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Rapist who 'faked conversion to Christianity' spared deportation
A convicted rapist who claimed he had become a Christian has avoided deportation from the UK to Iran, despite failing to convince a judge that his conversion is genuine.
An immigration tribunal judge, Louis Kopieczek, said the authenticity of the asylum seeker's claim was irrelevant given how the hundreds of Bible verses and other religious quotes posted on his social media page could make him a target for Iranian authorities.
He said: "In all the circumstances, I am satisfied that the appellant has established that there is a real risk that on his return he would be questioned about the details of his asylum claim and that questioning would reveal that he has posted on Twitter... [and] interrogation would involve a real risk of ill-treatment amounting to a breach of [his human rights]."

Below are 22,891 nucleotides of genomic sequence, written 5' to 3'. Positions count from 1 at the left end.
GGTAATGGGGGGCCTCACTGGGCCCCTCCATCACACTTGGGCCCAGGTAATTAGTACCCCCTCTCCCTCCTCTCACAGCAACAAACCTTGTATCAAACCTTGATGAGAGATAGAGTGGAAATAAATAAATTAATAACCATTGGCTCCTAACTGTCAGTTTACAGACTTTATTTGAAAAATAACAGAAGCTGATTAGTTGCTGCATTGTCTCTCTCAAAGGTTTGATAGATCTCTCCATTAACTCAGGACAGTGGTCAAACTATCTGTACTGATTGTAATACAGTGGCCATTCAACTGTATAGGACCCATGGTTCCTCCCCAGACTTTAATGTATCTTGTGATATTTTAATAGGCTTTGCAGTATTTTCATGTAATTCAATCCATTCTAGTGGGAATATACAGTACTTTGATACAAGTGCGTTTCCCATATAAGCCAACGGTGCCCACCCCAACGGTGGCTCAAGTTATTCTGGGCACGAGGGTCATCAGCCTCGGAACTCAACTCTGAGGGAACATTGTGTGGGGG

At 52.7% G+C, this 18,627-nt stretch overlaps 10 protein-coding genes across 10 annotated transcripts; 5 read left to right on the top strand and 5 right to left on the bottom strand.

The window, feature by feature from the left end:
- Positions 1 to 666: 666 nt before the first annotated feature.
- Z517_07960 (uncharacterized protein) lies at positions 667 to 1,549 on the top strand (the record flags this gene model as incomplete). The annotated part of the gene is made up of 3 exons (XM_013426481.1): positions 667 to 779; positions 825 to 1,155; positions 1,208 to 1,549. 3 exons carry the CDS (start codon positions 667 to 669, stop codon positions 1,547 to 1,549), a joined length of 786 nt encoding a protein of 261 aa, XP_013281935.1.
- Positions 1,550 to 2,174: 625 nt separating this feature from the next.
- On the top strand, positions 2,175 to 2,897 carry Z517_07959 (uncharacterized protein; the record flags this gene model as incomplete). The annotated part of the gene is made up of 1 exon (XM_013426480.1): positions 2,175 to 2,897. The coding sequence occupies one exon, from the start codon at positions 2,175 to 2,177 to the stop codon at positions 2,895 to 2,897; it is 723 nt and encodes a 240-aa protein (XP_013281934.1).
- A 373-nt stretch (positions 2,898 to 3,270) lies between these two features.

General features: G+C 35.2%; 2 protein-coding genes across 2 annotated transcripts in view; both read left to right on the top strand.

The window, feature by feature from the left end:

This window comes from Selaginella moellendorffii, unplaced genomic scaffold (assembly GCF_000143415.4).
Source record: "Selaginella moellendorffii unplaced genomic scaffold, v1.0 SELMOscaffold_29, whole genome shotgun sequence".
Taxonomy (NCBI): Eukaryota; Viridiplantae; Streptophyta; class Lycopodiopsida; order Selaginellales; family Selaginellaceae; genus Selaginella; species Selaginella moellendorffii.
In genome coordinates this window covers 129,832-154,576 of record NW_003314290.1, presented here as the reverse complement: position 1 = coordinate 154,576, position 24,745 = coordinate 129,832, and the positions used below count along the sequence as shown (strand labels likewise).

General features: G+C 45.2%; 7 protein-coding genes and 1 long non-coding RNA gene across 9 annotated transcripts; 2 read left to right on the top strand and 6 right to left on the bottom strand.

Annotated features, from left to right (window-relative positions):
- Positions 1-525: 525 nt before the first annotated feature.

Known only as AM, the 38-year-old successfully applied for a UK residence card after failing to secure asylum the day he arrived in the UK in January 2006.
He was sentenced to five years in prison in 2013 for the rape of a 17-year-old girl and, following his release, the then-Home Secretary authorised his deportation. Theresa May claimed the main remained a serious threat to the public.
Following a subsequent legal battle, the judge ruled that deporting the individual could amount to a breach of his human rights.
Persecution against believers in Iran has been documented by organisations such as Open Doors.
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